Bacterial airway infection in CF tough to eradicate: 20-year study
Burkholderia cepacia complex can return year or two after it has cleared
More than half of the infections caused by the Burkholderia cepacia complex (BCC), a bacteria known to cause serious complications in people with cystic fibrosis (CF), were successfully eradicated, a 20-year study reported.
Despite some CF patients testing negative following initial treatment for more than two years, however, subsequent sputum samples tested positive for BCC.
“These results confirm that microbiological surveillance with regular sputum samples remains key to accurately determining infection status after isolation of BCC,” the researchers wrote.
“A cautious approach to segregation should be maintained after new isolation of BCC in CF,” they noted in the study, “When is Burkholderia cepacia complex truly eradicated in adults with cystic fibrosis? A 20-year follow up study,” published in the Journal of Cystic Fibrosis.
Burkholderia cepacia complex known to cause serious airway infections
Burkholderia cepacia complex is a bacteria known to cause serious infections in the airways of people with CF, a genetic disorder marked by the buildup of thick mucus in various organs, including the lungs. Despite a recent drop in BBC prevalence due to strict segregation and infection control measures, new infections continue to occur.
Because BCC is associated with antibiotic resistance, eradicating it can be challenging. Moreover, treatment methods can vary between centers due to a lack of established protocols and supporting studies. Only the U.K. CF Trust has suggested that at least three sputum samples testing negative for BCC over one year is a potential criterion for eradication.
Scientists at the Manchester Adult Cystic Fibrosis Centre (MACFC), in the U.K., followed for 20 years all cases of CF patients with BCC who were once isolated and treated at the clinic. Burkholderia cepacia complex was considered eradicated using the U.K. CF Trust’s criteria.
“Our aims were to determine the duration after which it is likely that BCC has been eradicated or cleared, and where BCC was eradicated any significant differences in treatment duration or modality,” the researchers wrote.
Overall, there were 53 BCC isolations in 48 individuals, with five having new isolations of more than one BCC strain. Two people died within one year of initial tests.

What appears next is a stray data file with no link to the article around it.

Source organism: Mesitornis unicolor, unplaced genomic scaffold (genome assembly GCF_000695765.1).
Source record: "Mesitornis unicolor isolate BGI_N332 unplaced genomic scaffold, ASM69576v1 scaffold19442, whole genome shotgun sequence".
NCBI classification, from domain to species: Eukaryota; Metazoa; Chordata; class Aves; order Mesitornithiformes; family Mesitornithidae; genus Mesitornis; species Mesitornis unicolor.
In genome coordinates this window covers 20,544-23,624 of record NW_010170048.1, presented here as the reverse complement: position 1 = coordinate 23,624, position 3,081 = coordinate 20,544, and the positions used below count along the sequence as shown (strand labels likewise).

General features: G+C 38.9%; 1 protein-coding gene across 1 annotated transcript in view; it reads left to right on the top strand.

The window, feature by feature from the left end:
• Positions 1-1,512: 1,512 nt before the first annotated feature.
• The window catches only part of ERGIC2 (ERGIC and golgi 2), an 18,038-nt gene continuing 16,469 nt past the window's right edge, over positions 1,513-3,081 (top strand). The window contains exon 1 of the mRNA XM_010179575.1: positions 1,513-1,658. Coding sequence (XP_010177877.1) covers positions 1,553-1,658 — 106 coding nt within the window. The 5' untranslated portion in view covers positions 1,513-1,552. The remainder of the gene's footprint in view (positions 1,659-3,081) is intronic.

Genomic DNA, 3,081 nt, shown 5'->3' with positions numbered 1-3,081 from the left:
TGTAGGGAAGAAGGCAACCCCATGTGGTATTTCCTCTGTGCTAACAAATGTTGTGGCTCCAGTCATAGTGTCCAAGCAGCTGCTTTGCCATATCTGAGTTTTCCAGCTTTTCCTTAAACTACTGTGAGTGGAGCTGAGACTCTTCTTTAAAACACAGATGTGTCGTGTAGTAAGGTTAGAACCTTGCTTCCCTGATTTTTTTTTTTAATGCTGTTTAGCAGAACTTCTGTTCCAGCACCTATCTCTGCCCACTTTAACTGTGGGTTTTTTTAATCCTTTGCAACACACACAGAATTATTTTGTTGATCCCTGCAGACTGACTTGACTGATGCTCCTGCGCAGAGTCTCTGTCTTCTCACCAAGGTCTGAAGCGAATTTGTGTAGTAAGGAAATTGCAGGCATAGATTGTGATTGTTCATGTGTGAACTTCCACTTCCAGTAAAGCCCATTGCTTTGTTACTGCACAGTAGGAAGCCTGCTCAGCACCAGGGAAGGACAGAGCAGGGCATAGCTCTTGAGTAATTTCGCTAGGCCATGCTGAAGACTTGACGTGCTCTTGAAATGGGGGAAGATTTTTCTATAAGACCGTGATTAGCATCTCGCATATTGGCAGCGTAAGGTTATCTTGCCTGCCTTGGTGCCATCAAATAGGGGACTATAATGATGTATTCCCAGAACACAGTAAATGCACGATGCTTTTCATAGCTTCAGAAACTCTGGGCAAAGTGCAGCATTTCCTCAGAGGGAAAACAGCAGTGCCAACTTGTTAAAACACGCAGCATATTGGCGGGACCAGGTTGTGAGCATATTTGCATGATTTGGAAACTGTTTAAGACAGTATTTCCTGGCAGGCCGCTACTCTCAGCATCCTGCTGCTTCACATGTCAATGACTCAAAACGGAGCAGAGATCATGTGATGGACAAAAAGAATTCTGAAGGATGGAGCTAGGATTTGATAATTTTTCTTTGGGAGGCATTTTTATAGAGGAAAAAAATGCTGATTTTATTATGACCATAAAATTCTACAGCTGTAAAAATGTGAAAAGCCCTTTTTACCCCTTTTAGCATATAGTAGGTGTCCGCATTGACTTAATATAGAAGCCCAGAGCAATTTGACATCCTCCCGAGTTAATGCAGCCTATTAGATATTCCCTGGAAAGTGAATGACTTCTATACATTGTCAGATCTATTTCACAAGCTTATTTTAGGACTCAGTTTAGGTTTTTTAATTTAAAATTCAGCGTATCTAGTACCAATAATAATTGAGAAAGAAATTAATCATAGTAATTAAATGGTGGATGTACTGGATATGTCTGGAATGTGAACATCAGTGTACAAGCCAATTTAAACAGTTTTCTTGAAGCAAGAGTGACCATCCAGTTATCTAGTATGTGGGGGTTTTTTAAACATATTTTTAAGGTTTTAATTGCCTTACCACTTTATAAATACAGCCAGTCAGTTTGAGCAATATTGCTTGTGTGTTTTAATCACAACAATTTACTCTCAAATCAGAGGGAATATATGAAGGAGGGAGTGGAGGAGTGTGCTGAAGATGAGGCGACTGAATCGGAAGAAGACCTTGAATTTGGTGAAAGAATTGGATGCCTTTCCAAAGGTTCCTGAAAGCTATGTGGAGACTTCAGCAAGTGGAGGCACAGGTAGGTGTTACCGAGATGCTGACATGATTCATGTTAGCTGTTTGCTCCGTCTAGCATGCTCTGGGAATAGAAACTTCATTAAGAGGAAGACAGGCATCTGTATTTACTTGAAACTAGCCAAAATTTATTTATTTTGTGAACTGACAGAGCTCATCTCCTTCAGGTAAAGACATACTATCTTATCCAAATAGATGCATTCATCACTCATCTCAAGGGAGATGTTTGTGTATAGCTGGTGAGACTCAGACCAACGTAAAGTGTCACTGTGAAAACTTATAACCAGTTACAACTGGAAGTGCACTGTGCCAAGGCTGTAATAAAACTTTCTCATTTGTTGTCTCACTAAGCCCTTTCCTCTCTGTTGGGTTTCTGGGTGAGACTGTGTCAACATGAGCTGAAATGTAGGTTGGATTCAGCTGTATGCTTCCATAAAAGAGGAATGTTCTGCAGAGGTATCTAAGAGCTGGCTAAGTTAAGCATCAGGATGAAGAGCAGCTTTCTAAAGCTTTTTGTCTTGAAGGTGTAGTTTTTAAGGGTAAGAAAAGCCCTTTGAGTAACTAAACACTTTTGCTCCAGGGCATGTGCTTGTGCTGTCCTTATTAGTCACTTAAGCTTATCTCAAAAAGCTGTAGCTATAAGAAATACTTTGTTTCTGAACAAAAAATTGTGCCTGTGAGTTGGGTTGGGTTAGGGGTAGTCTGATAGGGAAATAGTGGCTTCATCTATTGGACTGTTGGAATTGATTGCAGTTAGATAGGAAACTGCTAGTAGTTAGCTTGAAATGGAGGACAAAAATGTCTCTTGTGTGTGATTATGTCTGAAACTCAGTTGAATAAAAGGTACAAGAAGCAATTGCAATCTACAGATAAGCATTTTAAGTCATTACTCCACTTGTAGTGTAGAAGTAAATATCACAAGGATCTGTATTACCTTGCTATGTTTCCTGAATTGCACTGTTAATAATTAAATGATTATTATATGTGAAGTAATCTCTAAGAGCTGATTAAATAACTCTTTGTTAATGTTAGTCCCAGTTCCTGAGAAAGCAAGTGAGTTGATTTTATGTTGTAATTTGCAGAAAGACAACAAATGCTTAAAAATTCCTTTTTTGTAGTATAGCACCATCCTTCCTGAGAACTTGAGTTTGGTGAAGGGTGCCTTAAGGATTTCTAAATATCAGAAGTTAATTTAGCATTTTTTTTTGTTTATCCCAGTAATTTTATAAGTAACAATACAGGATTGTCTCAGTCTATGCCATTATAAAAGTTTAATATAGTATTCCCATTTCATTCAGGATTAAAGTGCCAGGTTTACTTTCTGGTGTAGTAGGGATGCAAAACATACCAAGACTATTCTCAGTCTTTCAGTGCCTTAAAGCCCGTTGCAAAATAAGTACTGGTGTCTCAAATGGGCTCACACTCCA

Eradication treatment with antibiotics was given to 46 patients. Among four patients who declined such treatment, one had chronic infection with multiple isolations of BCC, and three (10.7%) saw their BCC infection spontaneously clear.
BCC was eradicated in 25 of the 46 cases (54%), while the remaining 21 (46%) resulted in chronic infection, defined as ongoing positive tests for the same BCC strain. Of the seven patients who died before the end of follow-up, five had chronic BCC infections, and two had their infection successfully eradicated.
Among successfully eradicated infections, 13 (52%) of the 25 cases had BCC isolated only once. BCC was eradicated twice in four patients (16%), three times in five patients (20%), and four times in two cases (8%).
In one patient, BCC was isolated four times within the first six months before and during eradication treatment, with negative test results over the next six months. After twice testing positive one year later, this person underwent successful eradication treatment.
Researchers noted a significantly higher proportion of positive sputum samples in the first six months among patients with chronic BBC infection relative to those who saw their infections eradicated (60% vs. 18%).
Among patients with no positive samples six to 12 months after initial testing, five (16.7%) eventually developed chronic infection. For three of them (10.7%), tests were negative from 12 to 24 months after the initial isolation, but all of the same strains were subsequently isolated after 24 months.
Without an established BCC treatment regimen, eradication therapy using antibiotics, administered either orally, nebulized, or directly into the bloodstream, varied among patients.
The administration route or the maximum number of antibiotics did not differ between successful BCC eradications and chronic infections, the researchers reported. Still, the median number of treatment days was significantly longer among BBC-eradicated patients than those with chronic infections (42 vs. 28 days).
“Over half the patients from whom BCC was isolated did not progress to chronic infection,” the researchers wrote. “However some individuals did exhibit an interim period of negative sputum samples after initial isolation before re-emergence of BCC, both at 6–12 months and for a smaller [group at] 12–24 months.
“Although many centres attempt eradication of BCC, the value of BCC eradication therapy or optimum treatment regimens remains unclear,” the researchers added.